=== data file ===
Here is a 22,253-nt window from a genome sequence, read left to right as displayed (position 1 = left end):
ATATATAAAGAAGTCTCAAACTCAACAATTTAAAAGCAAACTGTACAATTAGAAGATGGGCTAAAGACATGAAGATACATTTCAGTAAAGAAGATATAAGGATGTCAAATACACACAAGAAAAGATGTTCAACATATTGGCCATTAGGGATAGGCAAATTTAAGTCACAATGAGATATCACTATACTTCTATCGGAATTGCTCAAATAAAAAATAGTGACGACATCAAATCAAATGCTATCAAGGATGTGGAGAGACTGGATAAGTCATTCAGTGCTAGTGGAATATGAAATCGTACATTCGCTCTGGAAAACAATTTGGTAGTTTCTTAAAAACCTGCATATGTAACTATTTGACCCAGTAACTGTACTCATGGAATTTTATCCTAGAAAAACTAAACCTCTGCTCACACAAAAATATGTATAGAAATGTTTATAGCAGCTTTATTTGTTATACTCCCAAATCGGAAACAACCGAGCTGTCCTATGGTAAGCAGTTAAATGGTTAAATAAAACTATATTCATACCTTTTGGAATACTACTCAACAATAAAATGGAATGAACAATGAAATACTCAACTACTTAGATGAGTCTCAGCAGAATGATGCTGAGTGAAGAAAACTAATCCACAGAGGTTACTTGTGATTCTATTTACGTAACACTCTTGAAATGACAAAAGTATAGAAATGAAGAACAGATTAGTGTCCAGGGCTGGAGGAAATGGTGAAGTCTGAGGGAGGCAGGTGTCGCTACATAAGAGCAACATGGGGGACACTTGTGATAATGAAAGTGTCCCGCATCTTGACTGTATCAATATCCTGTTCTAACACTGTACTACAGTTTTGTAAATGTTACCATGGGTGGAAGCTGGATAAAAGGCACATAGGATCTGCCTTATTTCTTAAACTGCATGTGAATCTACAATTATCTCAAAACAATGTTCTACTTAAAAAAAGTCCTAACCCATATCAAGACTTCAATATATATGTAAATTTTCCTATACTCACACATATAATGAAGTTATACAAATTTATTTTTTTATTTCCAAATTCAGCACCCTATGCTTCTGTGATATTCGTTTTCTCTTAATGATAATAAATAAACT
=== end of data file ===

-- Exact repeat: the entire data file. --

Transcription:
Here is a 22,253-nt window from a genome sequence, read left to right as displayed (position 1 = left end):
ATATATAAAGAAGTCTCAAACTCAACAATTTAAAAGCAAACTGTACAATTAGAAGATGGGCTAAAGACATGAAGATACATTTCAGTAAAGAAGATATAAGGATGTCAAATACACACAAGAAAAGATGTTCAACATATTGGCCATTAGGGATAGGCAAATTTAAGTCACAATGAGATATCACTATACTTCTATCGGAATTGCTCAAATAAAAAATAGTGACGACATCAAATCAAATGCTATCAAGGATGTGGAGAGACTGGATAAGTCATTCAGTGCTAGTGGAATATGAAATCGTACATTCGCTCTGGAAAACAATTTGGTAGTTTCTTAAAAACCTGCATATGTAACTATTTGACCCAGTAACTGTACTCATGGAATTTTATCCTAGAAAAACTAAACCTCTGCTCACACAAAAATATGTATAGAAATGTTTATAGCAGCTTTATTTGTTATACTCCCAAATCGGAAACAACCGAGCTGTCCTATGGTAAGCAGTTAAATGGTTAAATAAAACTATATTCATACCTTTTGGAATACTACTCAACAATAAAATGGAATGAACAATGAAATACTCAACTACTTAGATGAGTCTCAGCAGAATGATGCTGAGTGAAGAAAACTAATCCACAGAGGTTACTTGTGATTCTATTTACGTAACACTCTTGAAATGACAAAAGTATAGAAATGAAGAACAGATTAGTGTCCAGGGCTGGAGGAAATGGTGAAGTCTGAGGGAGGCAGGTGTCGCTACATAAGAGCAACATGGGGGACACTTGTGATAATGAAAGTGTCCCGCATCTTGACTGTATCAATATCCTGTTCTAACACTGTACTACAGTTTTGTAAATGTTACCATGGGTGGAAGCTGGATAAAAGGCACATAGGATCTGCCTTATTTCTTAAACTGCATGTGAATCTACAATTATCTCAAAACAATGTTCTACTTAAAAAAAGTCCTAACCCATATCAAGACTTCAATATATATGTAAATTTTCCTATACTCACACATATAATGAAGTTATACAAATTTATTTTTTTATTTCCAAATTCAGCACCCTATGCTTCTGTGATATTCGTTTTCTCTTAATGATAATAAATAAACT